Ordinarily, the movant bears the initial burden of demonstrating that there is an absence of evidence to support the non-moving party's case. Celotex Corp. v. Catrett, 477 U.S. at 322. See Conoshenti v. Pub. Serv. Elec. & Gas Co., 364 F.3d 135, 140 (3d Cir. 2004). “W]hen the moving party has carried its burden under Rule 56(c), its opponent must do more than simply show that there is some metaphysical doubt as to the material facts . . . . Where the record taken as a whole could not lead a rational trier of fact to find for the nonmoving party, there is no genuine issue for trial.” Scott v. Harris, 550 U.S. 372, 380 (2007) (quoting Matsushita Elec. Indus. Co. v. Zenith Radio Corp., 475 U.S. 574, 586-87 (1986)). If the nonmoving party bears the burden of proof at trial and fails to make a sufficient showing on any essential element of its case, the moving party is entitled to judgment as a matter of law. Celotex, 477 U.S. at 323.

         Where, as here, however, the moving parties -- Plaintiffs -- bear the burden of proof on each element of their claims, succeeding on their motions for “affirmative” summary judgment can prove a more difficult but not insurmountable task because “the standard is more stringent.” Nat'l State Bank v. Fed. Reserve Bank, 979 F.2d 1579, 1582 (3d Cir. 1992). The moving Plaintiffs:

[b]ear[] the burden of proof on [their ERISA and conversion claims]. “After all, the burden of proof includes the obligation to persuade the factfinder that one's propositions of fact are indeed true. Thus, if there is a chance that a reasonable factfinder would not accept a moving party's necessary propositions of fact, pre-trial judgment cannot be granted. Specious objections will not, of course, defeat a motion for summary judgment, but real questions about credibility, gaps in the evidence, and doubts as to the sufficiency of the movant's proof, will.”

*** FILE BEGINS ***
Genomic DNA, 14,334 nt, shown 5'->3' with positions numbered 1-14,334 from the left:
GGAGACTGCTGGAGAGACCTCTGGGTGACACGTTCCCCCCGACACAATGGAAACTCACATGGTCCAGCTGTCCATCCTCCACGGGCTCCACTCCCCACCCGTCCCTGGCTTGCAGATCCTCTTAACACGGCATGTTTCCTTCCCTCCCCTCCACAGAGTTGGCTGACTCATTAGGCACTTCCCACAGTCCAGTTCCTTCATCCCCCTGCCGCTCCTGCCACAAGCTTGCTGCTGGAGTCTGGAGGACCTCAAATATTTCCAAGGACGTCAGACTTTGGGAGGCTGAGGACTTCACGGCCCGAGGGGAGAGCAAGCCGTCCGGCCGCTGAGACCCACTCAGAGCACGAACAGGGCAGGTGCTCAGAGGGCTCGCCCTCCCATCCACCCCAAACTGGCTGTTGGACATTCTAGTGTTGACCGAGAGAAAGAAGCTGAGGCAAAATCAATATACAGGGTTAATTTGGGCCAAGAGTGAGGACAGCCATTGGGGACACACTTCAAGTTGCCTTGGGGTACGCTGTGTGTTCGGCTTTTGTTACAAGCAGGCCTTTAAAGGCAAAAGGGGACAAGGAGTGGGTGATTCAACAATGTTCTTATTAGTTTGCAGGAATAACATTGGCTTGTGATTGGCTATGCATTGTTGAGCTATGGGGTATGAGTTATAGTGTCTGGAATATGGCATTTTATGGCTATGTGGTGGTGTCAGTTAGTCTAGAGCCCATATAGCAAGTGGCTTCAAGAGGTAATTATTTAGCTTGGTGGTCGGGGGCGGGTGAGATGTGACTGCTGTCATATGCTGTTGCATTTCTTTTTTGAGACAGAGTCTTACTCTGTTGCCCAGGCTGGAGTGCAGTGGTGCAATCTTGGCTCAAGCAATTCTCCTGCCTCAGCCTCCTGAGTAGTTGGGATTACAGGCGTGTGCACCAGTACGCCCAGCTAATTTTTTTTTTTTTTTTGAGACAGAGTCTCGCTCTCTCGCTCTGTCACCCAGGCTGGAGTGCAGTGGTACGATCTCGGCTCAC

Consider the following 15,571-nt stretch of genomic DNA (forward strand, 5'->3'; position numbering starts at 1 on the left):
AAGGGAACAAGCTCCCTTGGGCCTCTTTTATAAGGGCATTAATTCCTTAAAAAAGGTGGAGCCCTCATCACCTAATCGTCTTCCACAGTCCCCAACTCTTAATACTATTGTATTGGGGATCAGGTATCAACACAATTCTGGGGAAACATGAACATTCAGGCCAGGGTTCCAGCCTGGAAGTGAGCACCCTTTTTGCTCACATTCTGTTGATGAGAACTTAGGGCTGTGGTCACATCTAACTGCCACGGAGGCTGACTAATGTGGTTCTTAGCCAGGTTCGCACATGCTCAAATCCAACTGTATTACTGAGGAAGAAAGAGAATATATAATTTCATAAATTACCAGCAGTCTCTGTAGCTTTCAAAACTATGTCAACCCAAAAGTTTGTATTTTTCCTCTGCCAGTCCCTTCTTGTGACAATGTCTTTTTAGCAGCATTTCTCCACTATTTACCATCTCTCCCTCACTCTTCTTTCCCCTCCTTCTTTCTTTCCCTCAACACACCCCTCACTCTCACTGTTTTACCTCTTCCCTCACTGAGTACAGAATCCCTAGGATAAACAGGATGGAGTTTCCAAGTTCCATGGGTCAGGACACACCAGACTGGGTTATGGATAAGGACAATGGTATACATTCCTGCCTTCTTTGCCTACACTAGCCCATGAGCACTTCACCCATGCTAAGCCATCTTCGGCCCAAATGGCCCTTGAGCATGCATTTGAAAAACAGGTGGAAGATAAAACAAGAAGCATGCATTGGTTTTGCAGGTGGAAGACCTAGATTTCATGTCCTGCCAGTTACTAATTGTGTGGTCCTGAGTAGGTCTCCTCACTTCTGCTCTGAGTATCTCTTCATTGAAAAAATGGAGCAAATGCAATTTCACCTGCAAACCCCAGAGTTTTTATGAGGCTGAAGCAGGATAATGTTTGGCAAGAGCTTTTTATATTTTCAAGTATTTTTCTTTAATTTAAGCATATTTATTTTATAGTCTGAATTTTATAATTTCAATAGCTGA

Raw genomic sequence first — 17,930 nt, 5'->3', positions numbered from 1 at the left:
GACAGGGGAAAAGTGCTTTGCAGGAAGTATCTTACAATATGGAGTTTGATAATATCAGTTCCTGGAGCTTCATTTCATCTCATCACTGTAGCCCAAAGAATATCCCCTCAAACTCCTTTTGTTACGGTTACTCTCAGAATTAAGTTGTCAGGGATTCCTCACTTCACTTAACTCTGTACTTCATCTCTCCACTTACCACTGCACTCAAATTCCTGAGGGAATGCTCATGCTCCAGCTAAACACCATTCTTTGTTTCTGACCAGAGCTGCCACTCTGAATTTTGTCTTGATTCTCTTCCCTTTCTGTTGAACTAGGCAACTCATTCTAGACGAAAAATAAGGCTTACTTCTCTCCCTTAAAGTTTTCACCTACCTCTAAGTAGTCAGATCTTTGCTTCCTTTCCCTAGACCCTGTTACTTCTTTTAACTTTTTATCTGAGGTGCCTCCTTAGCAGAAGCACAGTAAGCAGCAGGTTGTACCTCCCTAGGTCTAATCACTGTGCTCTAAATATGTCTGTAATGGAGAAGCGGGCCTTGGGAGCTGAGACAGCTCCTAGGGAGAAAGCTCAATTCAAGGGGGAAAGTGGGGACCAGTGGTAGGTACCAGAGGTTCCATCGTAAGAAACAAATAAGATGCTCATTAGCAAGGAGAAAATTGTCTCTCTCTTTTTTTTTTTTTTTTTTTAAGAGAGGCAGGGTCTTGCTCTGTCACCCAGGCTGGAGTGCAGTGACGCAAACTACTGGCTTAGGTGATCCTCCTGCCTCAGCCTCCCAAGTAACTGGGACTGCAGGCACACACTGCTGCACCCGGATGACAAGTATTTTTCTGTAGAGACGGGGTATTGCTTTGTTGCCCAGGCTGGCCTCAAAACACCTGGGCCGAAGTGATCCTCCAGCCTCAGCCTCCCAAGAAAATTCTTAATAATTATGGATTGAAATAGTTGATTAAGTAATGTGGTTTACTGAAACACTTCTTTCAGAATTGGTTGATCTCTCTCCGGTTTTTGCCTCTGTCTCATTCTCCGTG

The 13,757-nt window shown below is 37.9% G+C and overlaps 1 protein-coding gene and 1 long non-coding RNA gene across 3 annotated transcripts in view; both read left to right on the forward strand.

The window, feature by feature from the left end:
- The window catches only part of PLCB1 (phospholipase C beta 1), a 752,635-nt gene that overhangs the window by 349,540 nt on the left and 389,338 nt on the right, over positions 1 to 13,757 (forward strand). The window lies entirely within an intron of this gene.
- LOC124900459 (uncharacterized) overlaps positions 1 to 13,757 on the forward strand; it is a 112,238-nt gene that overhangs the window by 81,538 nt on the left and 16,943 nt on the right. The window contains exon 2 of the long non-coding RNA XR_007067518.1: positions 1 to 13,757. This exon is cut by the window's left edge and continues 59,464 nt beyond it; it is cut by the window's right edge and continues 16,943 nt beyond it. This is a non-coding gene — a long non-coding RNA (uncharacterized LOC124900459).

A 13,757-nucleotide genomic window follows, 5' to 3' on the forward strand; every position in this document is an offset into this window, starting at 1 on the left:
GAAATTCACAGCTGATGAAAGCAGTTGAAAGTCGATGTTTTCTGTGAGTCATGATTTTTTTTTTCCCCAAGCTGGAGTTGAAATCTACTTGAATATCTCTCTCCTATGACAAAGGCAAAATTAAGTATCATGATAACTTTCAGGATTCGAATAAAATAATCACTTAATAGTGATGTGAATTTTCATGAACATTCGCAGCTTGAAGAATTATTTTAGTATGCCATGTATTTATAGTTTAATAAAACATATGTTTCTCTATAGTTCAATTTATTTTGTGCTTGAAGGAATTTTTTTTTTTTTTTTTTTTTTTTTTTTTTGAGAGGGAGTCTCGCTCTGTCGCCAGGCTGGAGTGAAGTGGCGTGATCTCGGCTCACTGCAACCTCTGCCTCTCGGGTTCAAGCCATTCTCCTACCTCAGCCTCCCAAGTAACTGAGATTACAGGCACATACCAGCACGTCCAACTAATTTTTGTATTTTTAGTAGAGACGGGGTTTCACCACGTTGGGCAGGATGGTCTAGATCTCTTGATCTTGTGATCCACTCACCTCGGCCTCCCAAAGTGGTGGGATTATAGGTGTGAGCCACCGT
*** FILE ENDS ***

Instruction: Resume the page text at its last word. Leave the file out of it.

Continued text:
Wallace v. Nat'l Indem. of Mid-Am., No. 14-1253, 2016 WL 6948781, at *3 n.2 (W.D. Pa. July 8, 2016) (quoting El v. Se. Pa. Transp. Auth. (SEPTA), 479 F.3d 232, 238 (3d Cir. 2007)). Plaintiffs must convince the Court that they have met this exacting standard on every essential element of their claims. As the United States Court of Appeals for the Third Circuit further explained in Nat'l State Bank, “where the movant bears the burden of proof at trial and the motion does not establish the absence of a genuine factual issue, the district court should deny summary judgment even if no opposing evidentiary matter is presented.” 979 F.2d at 1582 (emphasis added) (citing Resolution Tr. Corp. v. Gill, 960 F.2d 336, 340 (3d Cir. 1992)).

         III. FACTS RELATIVE TO MOTIONS FOR SUMMARY JUDGMENT[5]

         A. Response to Plaintiffs' Concise Statement of Facts

         At the outset, the Court must address the application of the Local Rules of this Court and Plaintiffs' argument that the Concise Statement of Material Facts, ECF No. 41, to which Velotta did not separately respond, is deemed admitted in all respects. ECF No. 45.

         Local Civil Rule 56, sets forth the requirements for filings in summary judgment motions. Local Civil Rule 56.B.1 requires the movant to file a separate concise statement of material facts citing “to a particular pleading, deposition, answer to interrogatory, admission on file or other part of the record supporting the party's statement, acceptance, or denial of the material fact.” LCvR 56.B.1. In response, the opposing party is required to provide a separately filed concise statement admitting or denying the facts in the moving party's concise statement, LCvR 56.C.1.a, setting forth the basis for a denial of the moving party's concise statement with reference to the record, LCvR 56.C.1.b, and providing any additional material facts that are necessary for the court's ruling on the motion. LCvR 56.C.1.c. Finally, Local Civil Rule 56.E provides that facts asserted as undisputed by either party “will for the purpose of deciding the motion for summary judgment be deemed admitted unless specifically denied or otherwise controverted by a separate concise statement of the opposing party.” LCvR 56.E.